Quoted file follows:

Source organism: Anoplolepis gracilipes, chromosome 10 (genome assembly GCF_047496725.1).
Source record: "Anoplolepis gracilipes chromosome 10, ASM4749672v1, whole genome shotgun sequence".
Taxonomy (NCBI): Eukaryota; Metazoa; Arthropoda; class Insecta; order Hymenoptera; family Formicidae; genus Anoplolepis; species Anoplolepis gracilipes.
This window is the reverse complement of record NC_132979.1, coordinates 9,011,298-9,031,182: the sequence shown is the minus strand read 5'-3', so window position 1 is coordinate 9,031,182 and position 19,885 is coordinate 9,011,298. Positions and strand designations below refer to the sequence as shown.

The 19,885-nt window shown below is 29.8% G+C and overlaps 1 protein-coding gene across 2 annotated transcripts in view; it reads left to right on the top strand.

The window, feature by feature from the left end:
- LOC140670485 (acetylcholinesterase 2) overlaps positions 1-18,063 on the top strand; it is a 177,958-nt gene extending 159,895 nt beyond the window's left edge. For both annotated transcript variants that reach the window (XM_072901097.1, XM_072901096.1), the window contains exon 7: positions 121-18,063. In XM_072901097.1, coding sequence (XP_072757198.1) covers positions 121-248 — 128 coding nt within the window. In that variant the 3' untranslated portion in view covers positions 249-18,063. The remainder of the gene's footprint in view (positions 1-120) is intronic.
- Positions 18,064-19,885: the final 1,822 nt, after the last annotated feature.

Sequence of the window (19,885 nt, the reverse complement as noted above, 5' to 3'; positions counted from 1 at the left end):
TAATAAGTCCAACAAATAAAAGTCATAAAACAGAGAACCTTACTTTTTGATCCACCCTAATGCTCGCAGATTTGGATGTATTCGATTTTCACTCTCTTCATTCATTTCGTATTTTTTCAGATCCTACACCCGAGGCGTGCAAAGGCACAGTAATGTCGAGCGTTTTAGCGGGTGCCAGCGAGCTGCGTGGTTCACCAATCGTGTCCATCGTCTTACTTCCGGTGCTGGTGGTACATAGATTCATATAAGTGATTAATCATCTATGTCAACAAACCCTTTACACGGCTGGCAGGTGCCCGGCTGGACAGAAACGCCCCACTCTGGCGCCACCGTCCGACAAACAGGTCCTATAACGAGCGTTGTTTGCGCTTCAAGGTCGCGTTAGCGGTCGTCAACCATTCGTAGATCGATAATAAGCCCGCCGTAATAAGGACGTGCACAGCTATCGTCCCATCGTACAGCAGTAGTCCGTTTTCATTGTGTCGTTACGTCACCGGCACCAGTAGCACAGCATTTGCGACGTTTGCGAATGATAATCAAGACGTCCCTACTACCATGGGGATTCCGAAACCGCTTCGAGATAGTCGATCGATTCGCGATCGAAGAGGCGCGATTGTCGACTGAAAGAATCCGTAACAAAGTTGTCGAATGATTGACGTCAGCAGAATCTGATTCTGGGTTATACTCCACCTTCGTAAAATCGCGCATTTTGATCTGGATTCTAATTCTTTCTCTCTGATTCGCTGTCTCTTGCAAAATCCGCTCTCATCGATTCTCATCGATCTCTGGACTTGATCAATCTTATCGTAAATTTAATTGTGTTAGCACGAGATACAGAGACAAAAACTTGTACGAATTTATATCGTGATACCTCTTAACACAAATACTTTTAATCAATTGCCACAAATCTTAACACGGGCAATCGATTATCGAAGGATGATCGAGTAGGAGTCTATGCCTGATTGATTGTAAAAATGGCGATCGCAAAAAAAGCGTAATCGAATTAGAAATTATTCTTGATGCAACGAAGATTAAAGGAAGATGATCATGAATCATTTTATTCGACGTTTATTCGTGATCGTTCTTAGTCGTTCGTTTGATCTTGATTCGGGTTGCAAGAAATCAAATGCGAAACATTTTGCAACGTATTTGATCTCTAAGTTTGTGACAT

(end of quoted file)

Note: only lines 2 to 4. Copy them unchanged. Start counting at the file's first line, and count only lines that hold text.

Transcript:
Source record: "Anoplolepis gracilipes chromosome 10, ASM4749672v1, whole genome shotgun sequence".
Taxonomy (NCBI): Eukaryota; Metazoa; Arthropoda; class Insecta; order Hymenoptera; family Formicidae; genus Anoplolepis; species Anoplolepis gracilipes.
This window is the reverse complement of record NC_132979.1, coordinates 9,011,298-9,031,182: the sequence shown is the minus strand read 5'-3', so window position 1 is coordinate 9,031,182 and position 19,885 is coordinate 9,011,298. Positions and strand designations below refer to the sequence as shown.